Some back-to-school reads from our very own Jeffery Renard Allen, Tony Hoagland, Diane Seuss, and Steve Stern, teachers all. These are, of course, for extra credit.
"Poems, it might be said, aren’t at home in the history books. Which is why I write them." With this week marking ten years after Hurricane Katrina, Katie Ford revisits some of her poems from Colosseum about the storm and its aftermath.
Sara Majka’s cerebral debut story collection, Cities I've Never Lived In (publication date: February 2016) is the second book in Graywolf's collaborative efforts with A Public Space. APS editor, Brigid Hughes, introduces us to this collection about distance and belonging, at turns both sad and humorous.
“My relations with dead friends keep changing as much as when they were alive. So writing these poems was a way of keeping them near me. . . . Phil Levine once said, ‘Love’—let's not use that word. It's been used ten thousand eight-hundred and seventy-six times.’ I suppose this is my way of saying it, but without using ‘that word.’”—Tom Sleigh
The Report: A Novel by Jessica Francis Kane was published by Graywolf in 2010 and is something of a historical mystery and nuanced political critique of terror and blame. And now it's taking to the stage in NYC during The Fringe Festival. Learn more about the play and the adaptation process with the interview between Jessica and the adapter Martin Casella.
The Graywolf pack has had a recent influx of new wolves! We thought you might like to take a look yourselves and to get to know them. We find them to be pretty magical and mysterious forest creatures and think you will, too!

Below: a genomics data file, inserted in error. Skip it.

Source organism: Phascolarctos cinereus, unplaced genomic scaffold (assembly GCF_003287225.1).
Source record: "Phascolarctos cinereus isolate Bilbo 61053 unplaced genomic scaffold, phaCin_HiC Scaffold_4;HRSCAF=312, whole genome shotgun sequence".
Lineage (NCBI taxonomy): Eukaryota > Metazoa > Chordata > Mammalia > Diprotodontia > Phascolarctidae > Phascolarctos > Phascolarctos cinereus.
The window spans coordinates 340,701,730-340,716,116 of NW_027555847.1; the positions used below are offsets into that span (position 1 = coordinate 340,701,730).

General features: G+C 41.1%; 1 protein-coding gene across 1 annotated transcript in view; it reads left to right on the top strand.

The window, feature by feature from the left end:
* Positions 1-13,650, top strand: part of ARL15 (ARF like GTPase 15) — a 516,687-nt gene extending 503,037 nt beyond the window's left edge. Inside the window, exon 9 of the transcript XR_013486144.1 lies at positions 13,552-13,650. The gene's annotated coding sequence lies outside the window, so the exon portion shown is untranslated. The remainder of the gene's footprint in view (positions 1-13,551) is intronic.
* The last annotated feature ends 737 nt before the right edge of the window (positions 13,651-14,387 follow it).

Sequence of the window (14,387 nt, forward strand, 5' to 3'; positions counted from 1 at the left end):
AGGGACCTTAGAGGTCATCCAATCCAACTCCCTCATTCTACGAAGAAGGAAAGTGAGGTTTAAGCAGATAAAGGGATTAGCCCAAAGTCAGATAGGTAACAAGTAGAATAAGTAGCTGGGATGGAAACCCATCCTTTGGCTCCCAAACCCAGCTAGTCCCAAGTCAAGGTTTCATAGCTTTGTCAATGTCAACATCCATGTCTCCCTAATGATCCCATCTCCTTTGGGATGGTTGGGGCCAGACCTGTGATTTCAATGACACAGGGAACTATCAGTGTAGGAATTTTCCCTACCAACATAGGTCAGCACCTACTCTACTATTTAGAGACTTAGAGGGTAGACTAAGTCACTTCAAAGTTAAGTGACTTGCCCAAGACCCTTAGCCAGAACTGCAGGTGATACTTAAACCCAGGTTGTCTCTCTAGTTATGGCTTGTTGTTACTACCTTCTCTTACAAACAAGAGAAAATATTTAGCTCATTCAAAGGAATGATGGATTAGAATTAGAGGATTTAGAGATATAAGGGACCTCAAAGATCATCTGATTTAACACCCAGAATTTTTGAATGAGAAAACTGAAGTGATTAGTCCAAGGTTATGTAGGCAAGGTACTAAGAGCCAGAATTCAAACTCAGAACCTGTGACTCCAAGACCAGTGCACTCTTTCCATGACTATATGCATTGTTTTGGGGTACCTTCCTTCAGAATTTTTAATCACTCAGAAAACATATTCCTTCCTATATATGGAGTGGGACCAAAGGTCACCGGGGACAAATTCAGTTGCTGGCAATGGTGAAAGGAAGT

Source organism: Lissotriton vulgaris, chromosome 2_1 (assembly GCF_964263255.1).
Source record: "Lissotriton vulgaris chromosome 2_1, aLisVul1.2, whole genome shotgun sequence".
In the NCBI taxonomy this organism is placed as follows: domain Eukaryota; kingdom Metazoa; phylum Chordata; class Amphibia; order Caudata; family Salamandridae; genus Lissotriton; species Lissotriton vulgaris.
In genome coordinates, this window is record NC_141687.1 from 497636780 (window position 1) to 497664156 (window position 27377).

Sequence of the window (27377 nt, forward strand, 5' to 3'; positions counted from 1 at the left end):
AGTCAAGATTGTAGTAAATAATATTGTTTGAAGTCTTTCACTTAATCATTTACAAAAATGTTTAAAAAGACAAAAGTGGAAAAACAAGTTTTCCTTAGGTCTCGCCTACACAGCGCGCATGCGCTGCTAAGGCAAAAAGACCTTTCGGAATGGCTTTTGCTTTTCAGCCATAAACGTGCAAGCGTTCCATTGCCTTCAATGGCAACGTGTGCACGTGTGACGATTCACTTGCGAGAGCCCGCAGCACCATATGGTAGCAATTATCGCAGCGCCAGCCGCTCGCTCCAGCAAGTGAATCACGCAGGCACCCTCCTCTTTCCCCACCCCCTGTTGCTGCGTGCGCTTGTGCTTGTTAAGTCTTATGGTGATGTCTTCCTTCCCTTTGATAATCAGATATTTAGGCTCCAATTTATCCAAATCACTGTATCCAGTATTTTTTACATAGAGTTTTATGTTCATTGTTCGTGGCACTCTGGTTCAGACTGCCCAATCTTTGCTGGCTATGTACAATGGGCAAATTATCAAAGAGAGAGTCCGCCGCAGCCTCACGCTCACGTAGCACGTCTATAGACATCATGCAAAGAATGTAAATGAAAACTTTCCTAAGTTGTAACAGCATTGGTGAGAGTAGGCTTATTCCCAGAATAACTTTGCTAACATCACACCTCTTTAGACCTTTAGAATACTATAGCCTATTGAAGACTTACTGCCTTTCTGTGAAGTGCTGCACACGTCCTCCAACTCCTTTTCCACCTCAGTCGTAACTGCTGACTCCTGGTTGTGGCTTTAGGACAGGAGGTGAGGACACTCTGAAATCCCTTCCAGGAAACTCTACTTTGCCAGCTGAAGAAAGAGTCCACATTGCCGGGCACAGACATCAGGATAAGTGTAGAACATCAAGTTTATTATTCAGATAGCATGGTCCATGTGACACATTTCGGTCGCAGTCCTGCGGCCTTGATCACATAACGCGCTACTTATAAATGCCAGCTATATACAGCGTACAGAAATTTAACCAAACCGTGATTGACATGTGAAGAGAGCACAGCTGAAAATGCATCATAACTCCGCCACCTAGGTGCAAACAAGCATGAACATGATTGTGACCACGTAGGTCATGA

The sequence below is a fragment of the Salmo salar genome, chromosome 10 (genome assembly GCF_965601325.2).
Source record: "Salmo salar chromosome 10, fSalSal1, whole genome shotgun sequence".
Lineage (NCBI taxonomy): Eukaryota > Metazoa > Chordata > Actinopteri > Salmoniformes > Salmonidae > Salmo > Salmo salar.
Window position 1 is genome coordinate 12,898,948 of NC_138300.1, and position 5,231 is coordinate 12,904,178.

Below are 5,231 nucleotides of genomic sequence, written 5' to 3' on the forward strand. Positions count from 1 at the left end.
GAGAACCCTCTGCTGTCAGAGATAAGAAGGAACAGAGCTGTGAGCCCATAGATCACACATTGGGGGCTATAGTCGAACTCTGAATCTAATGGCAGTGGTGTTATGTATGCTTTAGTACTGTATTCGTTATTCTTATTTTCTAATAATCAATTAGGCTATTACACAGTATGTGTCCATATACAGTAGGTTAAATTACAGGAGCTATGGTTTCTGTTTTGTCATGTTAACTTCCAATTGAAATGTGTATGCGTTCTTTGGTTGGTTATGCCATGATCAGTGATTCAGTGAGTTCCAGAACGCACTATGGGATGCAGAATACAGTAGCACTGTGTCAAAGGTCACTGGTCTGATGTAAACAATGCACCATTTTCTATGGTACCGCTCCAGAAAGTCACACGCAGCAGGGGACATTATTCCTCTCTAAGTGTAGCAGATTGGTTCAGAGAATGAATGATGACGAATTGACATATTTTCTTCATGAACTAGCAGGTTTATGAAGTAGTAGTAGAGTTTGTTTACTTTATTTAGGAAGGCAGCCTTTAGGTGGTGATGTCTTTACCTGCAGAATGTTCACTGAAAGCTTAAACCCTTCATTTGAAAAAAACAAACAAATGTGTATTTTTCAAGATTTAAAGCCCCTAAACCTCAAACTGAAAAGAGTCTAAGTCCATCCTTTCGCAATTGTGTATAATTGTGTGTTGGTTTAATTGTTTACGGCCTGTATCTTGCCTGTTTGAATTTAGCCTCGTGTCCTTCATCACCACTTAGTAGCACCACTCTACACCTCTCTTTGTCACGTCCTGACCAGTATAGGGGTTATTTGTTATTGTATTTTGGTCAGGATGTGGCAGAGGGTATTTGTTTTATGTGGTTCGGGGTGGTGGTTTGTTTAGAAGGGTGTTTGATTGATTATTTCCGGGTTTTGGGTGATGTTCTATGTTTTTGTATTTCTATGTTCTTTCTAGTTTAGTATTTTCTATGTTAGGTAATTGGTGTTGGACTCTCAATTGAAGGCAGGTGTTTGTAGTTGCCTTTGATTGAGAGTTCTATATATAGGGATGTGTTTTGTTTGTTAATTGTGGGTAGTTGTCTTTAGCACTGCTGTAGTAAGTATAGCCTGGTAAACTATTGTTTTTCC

Claudia Rankine's Citizen has now, thanks to Stephen Sachs and the Fountain Theatre, been adapted for the stage. In this interview Stephen says, "As adaptor, my first challenge was to identify language that was more easily understood when read with the eyes than when heard with the ears. Line by line, I kept asking myself: If an audience were just hearing this phrase, would they get it?"
For #ThrowBackThursday we thought we’d share the original cover design of the 1984 Graywolf collection Across the Mutual Landscape by Christopher Gilbert, winner of the Walt Whitman Award of the Academy of American Poets alongside its new packaging as Turning into Dwelling, the newest title in the Graywolf Poetry Re/View Series.
We asked some of our authors to recommend a book they believe every American should read over the Fourth of July, books they think are essential to the American conversation they see happening right now. As usual they did not disappoint!
"[Joshua] Cohen’s newest novel, Book of Numbers, just released by Penguin Random House, is a tome of metafiction. . . . But if you want a taste of Cohen before undertaking a book that has been compared to Infinite Jest, the stories in Four New Messages offer a condensed prophecy from a playful, dexterous, and uncannily veracious writer."—Remy Mason, Editorial Intern